BURNETT: In the years since the storm, language has become important. Scientific studies have largely laid blame for the failed floodwalls with the corps that designed them. Sandy Rosenthal is the founder and chief agitator of the grassroots group levees.org. She's writing a book titled "Don't Call It Katrina."
SANDY ROSENTHAL: If you open the pages of the book, you never, ever, even once, see the word that starts with a K. And it is my hope that when anyone talks about the flooding of New Orleans, that it's similar to the Titanic. When anyone talks about the Titanic 100 years ago, nobody talks about the iceberg. The iceberg, like a hurricane, exposed human mistakes and human arrogance.
BURNETT: So what should we call it?
ROSENTHAL: The federal flood.
BURNETT: Whatever you call it, do New Orleanians fear another great deluge? Despite the new storm barriers, an NPR-Kaiser Family Foundation poll conducted this year reveals that two-thirds of New Orleans residents are somewhat or very worried that another hurricane will hit the area and cause similar or worse damage than Katrina. Singer Irma Thomas, known as the Soul Queen of New Orleans, would not be among the fearful.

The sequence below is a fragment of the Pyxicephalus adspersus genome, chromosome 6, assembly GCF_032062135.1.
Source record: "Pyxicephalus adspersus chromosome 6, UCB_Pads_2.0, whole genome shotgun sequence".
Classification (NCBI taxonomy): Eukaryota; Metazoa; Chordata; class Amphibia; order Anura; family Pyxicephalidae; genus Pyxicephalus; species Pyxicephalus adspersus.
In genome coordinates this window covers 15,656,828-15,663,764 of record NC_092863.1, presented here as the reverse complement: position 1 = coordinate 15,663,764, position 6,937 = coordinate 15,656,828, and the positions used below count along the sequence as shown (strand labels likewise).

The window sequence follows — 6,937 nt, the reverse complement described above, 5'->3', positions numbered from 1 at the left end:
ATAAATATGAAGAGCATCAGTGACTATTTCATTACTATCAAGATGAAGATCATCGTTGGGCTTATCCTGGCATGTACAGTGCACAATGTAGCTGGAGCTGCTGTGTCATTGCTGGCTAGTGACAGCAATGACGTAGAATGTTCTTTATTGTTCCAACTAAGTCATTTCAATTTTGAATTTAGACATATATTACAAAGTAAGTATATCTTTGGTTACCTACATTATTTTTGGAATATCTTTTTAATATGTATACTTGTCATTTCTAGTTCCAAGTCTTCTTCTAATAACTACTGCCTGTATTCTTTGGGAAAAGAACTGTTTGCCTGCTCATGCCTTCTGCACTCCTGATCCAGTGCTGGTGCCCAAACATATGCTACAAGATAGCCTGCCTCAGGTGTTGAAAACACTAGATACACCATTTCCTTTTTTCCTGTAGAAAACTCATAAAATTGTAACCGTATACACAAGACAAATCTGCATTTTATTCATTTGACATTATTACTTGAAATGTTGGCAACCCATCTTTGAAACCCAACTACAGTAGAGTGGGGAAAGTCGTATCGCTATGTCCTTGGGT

IRMA THOMAS: So why now, in my 70s, should I be that concerned about levees? I mean, life goes on. If you spend all your time worrying about where you live, then you shouldn't live there.
BURNETT: After Katrina, five feet of fetid water sat in Irma Thomas's home in New Orleans East for three weeks, destroying everything. She hopes the new levees hold back the water better than the old levees did. But as she says, it is what it is.
THOMAS: When you move to New Orleans, you know it's below sea level. You know it's like a fishbowl, and you know the possibilities. So you make up your mind that this is where you want to live (laughter).
BURNETT: John Burnett, NPR News, New Orleans.